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The Oracle Problem

The oracle problem arises due to the inability of blockchains to interact directly with external systems. Blockchains are isolated networks that only rely on data stored in their ledger for consensus. The deterministic nature of smart contracts is a result of the narrow focus of blockchain consensus and their ability to execute exactly as written with a higher degree of certainty than traditional systems. Incorrect reporting of external data can lead to devastating outcomes for on-chain applications dependent on these data feeds.

Below is a high-level overview of the evolution of oracles:

Type of OracleDescriptionSecurity
Trusted SignerSingle party trust - The first iteration of oracles used a trusted signer to update a price account on-chain. This model is vulnerable to a single keypair leak to pwn the entire system and should never be considered.Highly vulnerable
Round-Based ConsensusMulti party trust - Multiple oracles are polled and the final result is determined from the median of the responses.Oracles have no incentives to be honest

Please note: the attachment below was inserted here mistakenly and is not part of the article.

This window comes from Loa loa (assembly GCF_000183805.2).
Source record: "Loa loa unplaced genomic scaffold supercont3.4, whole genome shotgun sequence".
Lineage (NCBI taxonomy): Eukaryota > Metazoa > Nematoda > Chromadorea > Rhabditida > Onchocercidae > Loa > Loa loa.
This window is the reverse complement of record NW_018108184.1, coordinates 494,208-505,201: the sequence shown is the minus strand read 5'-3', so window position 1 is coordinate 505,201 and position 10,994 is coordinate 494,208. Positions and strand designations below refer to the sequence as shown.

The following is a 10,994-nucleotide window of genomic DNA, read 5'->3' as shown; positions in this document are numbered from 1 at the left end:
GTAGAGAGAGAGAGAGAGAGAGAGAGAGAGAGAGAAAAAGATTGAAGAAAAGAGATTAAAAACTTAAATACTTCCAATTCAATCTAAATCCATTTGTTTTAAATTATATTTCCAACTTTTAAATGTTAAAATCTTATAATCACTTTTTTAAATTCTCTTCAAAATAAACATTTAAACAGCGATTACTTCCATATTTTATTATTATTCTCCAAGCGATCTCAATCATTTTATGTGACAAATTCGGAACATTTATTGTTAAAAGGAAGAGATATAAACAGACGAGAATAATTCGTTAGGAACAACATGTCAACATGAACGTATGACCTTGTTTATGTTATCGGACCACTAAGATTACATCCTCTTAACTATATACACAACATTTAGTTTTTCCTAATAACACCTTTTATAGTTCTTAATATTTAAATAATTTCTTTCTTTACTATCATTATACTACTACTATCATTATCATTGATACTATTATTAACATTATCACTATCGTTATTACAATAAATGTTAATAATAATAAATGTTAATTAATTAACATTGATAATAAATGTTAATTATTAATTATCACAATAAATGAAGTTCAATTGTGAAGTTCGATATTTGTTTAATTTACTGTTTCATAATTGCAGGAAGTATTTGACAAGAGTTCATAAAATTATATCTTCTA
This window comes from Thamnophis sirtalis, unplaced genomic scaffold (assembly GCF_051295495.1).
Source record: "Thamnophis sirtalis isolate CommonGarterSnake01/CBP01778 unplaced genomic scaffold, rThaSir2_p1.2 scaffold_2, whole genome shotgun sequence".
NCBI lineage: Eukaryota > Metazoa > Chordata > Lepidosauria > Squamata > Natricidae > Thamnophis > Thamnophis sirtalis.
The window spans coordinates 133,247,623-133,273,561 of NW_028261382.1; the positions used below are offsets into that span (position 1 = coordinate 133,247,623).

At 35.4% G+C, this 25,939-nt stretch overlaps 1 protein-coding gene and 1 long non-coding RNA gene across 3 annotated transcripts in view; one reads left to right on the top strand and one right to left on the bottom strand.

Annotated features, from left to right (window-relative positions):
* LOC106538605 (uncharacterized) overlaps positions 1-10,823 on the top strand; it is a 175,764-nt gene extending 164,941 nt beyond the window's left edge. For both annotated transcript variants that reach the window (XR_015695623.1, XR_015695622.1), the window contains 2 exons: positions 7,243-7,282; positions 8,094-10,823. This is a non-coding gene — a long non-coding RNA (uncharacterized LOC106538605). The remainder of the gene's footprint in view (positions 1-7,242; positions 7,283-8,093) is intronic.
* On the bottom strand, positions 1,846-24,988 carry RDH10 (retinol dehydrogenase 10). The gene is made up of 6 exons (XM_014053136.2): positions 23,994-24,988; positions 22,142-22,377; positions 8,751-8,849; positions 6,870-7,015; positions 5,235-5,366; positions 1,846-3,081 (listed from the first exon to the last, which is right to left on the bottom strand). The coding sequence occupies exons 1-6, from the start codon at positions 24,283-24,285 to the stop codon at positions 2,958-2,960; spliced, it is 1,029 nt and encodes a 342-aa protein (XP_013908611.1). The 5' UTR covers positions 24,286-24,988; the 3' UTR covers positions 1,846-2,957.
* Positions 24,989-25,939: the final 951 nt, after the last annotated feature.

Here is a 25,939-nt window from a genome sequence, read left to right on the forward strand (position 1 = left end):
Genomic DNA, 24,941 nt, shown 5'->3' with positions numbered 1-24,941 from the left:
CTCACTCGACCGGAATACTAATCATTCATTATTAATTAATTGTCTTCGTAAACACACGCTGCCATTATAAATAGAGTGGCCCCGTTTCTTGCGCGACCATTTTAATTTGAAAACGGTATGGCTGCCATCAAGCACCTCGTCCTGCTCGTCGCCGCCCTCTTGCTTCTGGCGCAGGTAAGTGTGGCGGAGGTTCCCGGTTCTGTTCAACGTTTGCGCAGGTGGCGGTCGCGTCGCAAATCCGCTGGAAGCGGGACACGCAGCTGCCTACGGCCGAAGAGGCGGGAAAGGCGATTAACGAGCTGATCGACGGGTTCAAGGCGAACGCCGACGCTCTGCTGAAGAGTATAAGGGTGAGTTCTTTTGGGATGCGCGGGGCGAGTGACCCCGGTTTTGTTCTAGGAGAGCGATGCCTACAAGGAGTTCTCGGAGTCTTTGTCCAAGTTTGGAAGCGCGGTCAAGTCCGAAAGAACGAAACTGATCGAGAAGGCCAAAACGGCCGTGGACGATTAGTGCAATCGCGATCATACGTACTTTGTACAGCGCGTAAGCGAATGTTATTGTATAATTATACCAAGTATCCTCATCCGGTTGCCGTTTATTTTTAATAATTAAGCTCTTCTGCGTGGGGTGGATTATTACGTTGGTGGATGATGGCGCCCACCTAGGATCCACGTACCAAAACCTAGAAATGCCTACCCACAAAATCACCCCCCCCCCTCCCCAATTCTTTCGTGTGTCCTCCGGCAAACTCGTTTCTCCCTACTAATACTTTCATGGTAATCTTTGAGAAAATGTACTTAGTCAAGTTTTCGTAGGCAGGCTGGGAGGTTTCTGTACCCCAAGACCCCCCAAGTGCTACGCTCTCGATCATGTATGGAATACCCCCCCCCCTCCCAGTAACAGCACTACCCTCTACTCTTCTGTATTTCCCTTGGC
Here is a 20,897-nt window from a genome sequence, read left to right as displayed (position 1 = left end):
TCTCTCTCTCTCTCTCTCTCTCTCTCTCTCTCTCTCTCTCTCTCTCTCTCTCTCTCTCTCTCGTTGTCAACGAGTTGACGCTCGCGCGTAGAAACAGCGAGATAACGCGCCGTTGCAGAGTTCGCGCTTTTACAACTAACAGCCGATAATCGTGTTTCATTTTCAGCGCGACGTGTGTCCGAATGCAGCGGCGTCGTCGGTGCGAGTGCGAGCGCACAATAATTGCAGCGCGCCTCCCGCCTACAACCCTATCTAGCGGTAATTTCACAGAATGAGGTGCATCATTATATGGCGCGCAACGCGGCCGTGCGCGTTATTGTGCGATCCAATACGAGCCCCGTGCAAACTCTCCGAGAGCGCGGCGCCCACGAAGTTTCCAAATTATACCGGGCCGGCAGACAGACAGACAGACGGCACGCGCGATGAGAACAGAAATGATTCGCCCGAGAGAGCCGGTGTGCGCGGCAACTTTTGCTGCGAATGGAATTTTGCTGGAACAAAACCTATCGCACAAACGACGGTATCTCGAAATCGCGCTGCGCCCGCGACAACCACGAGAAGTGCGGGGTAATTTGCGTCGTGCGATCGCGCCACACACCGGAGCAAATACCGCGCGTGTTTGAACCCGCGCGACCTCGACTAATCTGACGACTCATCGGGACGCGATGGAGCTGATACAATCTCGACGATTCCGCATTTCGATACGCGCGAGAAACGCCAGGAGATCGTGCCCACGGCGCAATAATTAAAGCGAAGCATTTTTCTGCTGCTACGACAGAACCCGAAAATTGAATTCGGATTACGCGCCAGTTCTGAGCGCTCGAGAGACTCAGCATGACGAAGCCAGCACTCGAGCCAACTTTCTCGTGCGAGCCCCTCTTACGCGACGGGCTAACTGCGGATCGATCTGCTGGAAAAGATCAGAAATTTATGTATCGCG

Stake-Weighted ConsensusIncentive based trust - Stake is required to participate and oracles lose their stake for acting maliciously. Almost there! This system will naturally imbalance as the opportunity cost of acting maliciously outweighs the slashing penalty.High instrastructure cost and misalignment of incentives when TVL attack exceeds slashing penalty

Our Solution​

Switchboard addresses the oracle problem by combining:

  1. Verifiable Execution - Trusted Execution Environments (TEEs) are leveraged to enforce that off-chain oracles are operated within a secure enclave. TEEs provide cryptographic proof that the code being executed wasn't tampered with and provides a way to enforce a set of protocol rules. Code is law.
  2. Economic Incentives - Oracles must have a minimum stake to join the network and get rewarded for honest reporting. Oracles who fail to respond or respond incorrectly will be slashed and lose part of their stake to incentivize honest behavior.
  3. Independent Queues - Oracles join a set queue which defines the security settings of its compute network. The queue authority could be controlled by a DAO creating an autonomous compute network governed by its participants. The queue controls the reward and slashing behavior to entice new oracles to join the network during congestion.
  4. Permissionless / Customization - Developers can worry about coding not infrastructure and leave the execution to the Switchboard oracle network.